“Capt. John Zeigler was 69 years old when he sold me SKIPPER,” Dom Vitolo says, “and he still loved his boat. The first two years I owned her, he was there fishing with me almost every day, passing on a lifetime of knowledge about the boat and party fishing. No question, even though I owned the SKIPPER, John was still the captain.” Vitolo understood that Zeigler was passing on his legacy along with SKIPPER. That legacy came with stories.

SKIPPER is a war veteran. Zeigler barely got his new boat launched from the shores of New Brunswick, New Jersey, on the Raritan River when the United States entered WWII. After the Japanese attacked Pearl Harbor, the United States Coast Guard Reserve began a campaign to enlist private workboats and yachts for picket duty along U.S. coastlines, particularly to counter the waves of attacks on shipping by German U-boats along the East Coast.

Thousands of private vessels entered national service in 1942. Zeigler and SKIPPER were among the first to join the war effort. Almost instantly, SKIPPER got a flat-gray military paint job, a 50-caliber machine gun mounted on the forward deckhouse, a couple of small depth charges, and a powerful ship-to-shore radio. Instead of SKIPPER painted on her transom, the newly minted picket boat had “CGR 3001" emblazoned in large, white script on her bow. Zeigler and SKIPPER served throughout the war as part of the U.S. Naval District 3 Coastal Picket Force in the New York area, running anti-submarine patrols out of inlets in northern New Jersey. During the final years of the war, SKIPPER’s base was Pier 18 in New York Harbor, where she led tankers in and out of their anchorages.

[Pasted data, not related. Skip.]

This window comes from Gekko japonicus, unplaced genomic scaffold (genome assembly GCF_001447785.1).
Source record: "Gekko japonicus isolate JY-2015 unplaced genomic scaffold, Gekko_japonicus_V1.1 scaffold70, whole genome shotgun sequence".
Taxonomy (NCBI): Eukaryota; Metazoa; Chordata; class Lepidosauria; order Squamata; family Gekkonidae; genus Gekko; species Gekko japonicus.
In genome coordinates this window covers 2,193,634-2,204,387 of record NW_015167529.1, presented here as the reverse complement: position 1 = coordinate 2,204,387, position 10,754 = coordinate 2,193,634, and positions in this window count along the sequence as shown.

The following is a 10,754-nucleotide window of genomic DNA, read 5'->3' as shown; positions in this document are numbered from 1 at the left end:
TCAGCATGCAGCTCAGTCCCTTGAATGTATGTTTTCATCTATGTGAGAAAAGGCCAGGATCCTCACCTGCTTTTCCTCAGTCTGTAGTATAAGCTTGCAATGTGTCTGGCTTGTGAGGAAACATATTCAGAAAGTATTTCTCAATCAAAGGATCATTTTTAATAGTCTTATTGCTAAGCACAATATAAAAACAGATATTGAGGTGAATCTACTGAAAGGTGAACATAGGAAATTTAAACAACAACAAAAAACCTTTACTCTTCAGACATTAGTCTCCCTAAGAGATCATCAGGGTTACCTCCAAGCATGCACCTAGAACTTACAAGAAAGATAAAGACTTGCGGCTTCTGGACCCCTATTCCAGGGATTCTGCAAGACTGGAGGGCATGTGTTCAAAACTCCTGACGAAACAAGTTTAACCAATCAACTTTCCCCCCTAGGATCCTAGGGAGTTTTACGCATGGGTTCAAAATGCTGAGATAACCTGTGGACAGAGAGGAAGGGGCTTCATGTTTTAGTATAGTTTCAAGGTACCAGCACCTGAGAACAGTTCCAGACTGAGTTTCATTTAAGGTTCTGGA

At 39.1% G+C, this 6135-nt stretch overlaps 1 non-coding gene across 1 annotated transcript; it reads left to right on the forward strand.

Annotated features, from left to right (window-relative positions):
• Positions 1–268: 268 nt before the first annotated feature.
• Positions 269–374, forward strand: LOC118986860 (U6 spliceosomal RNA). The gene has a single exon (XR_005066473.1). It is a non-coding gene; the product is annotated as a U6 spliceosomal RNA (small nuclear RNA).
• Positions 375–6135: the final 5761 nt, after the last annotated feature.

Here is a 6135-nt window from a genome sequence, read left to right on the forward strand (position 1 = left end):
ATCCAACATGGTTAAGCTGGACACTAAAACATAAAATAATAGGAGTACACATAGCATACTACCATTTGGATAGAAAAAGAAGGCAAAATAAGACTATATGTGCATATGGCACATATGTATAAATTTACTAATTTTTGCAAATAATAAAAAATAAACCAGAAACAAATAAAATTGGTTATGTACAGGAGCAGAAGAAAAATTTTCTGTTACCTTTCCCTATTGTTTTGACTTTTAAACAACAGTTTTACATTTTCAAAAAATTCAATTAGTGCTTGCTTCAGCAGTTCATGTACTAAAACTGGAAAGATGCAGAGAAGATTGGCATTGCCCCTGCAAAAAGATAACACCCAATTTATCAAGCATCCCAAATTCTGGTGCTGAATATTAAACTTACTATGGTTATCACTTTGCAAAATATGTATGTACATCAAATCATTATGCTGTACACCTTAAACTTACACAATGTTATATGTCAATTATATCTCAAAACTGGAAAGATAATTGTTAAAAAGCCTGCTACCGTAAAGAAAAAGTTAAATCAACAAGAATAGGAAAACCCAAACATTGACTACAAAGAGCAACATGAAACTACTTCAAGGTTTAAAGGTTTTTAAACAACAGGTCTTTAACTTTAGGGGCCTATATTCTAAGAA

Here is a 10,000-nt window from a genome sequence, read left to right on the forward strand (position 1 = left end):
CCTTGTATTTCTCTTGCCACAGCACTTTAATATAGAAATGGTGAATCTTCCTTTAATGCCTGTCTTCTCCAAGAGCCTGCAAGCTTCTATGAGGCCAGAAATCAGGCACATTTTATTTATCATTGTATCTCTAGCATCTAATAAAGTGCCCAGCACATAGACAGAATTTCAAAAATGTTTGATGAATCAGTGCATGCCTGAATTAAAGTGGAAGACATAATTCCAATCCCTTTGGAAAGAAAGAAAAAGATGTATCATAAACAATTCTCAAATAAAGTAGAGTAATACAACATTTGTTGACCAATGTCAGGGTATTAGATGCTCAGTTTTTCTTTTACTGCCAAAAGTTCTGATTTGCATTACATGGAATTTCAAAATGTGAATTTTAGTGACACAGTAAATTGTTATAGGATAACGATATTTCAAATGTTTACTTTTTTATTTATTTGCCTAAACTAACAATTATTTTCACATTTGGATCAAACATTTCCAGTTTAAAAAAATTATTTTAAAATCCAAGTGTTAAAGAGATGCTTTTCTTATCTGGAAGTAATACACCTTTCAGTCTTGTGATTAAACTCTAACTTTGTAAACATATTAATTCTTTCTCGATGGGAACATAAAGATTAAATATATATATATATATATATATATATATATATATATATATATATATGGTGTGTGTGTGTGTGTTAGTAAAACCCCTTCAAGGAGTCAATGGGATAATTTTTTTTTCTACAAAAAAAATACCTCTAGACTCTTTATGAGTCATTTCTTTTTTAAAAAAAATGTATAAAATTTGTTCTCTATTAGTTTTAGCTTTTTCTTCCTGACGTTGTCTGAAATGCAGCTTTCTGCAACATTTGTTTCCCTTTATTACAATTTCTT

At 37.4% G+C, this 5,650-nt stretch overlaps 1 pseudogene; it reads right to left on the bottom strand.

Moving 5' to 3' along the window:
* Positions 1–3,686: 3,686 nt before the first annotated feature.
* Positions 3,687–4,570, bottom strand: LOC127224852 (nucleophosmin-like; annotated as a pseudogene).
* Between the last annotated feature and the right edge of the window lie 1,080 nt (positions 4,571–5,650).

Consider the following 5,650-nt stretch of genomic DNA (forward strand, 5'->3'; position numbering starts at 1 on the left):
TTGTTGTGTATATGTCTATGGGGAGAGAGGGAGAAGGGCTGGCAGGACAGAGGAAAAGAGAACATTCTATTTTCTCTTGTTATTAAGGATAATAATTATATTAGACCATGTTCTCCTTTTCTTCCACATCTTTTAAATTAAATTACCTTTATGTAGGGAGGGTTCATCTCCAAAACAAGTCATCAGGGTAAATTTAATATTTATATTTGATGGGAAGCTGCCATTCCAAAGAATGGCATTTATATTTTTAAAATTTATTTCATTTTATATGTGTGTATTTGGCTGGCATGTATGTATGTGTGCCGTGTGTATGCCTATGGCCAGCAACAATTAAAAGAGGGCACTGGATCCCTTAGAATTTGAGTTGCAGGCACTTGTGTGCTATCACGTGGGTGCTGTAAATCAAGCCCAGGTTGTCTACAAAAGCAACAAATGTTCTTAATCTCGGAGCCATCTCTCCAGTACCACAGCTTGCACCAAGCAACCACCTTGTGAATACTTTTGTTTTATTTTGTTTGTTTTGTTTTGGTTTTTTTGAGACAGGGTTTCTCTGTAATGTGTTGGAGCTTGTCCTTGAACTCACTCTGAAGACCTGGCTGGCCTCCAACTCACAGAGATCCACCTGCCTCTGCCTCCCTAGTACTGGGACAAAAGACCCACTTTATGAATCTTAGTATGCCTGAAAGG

John-O Potter at the helm.

Individuals pay $70 apiece (less for kids) for four-hour fishing excursions aboard SKIPPER. For that sum they receive equipment and supplies such as rented fishing rods, bait, and bags for the catch; instruction; and an unforgettable experience.

As far as anyone knows, SKIPPER never fired a shot or dropped a single depth charge in combat, but she had her moment of glory. One February day, she was standing by in the harbor when the tanker PAN CLIO rammed the bow of the tanker SPRINGHILL, which was fully loaded with high-octane aircraft fuel bound for Europe. Almost immediately, SPRINGHILL burst into flames from stem to stern. Her crew of about 90 began leaping overboard. Despite the raging flames, Zeigler maneuvered SKIPPER right under the port quarter of the burning tanker. Before the flames got too hot and the spilling gasoline caught fire all around them, SKIPPER plucked more than 35 men from the water. Although he was praised by the commander of the Naval District 3, Adm. Stanley Parker, for his “zeal, courage, and efficiency,” Zeigler never felt like a hero. For the rest of his life he lived with the haunting memory of the screams of the oil-soaked men he could not save from the fire on the water.

By the time SKIPPER returned to civilian life in 1945, she had become a familiar, comforting sight to the citizens of her homeport, the beach resort of Belmar at Shark River Inlet. As soon as Zeigler mustered out of national service, he hung up his “party fishing” sign on a piling next to SKIPPER’s berth.

From 1946 until 1976, Zeigler and SKIPPER never missed a season, carrying sinker-bobbers from May through October out of Belmar. Each winter Zeigler hauled SKIPPER to perform preventive maintenance and upgrade her for Coast Guard inspections. In 1950, he felt the pressure from Coast Guard inspectors to convert from explosive gasoline to safer diesel power. Working with his mate, he hoisted the pilothouse off the deck, winched out the Palmer gasoline power plant, and replaced it with a war-surplus 6-71 Detroit diesel, the ubiquitous engine that had powered everything from tanks to landing craft during the war.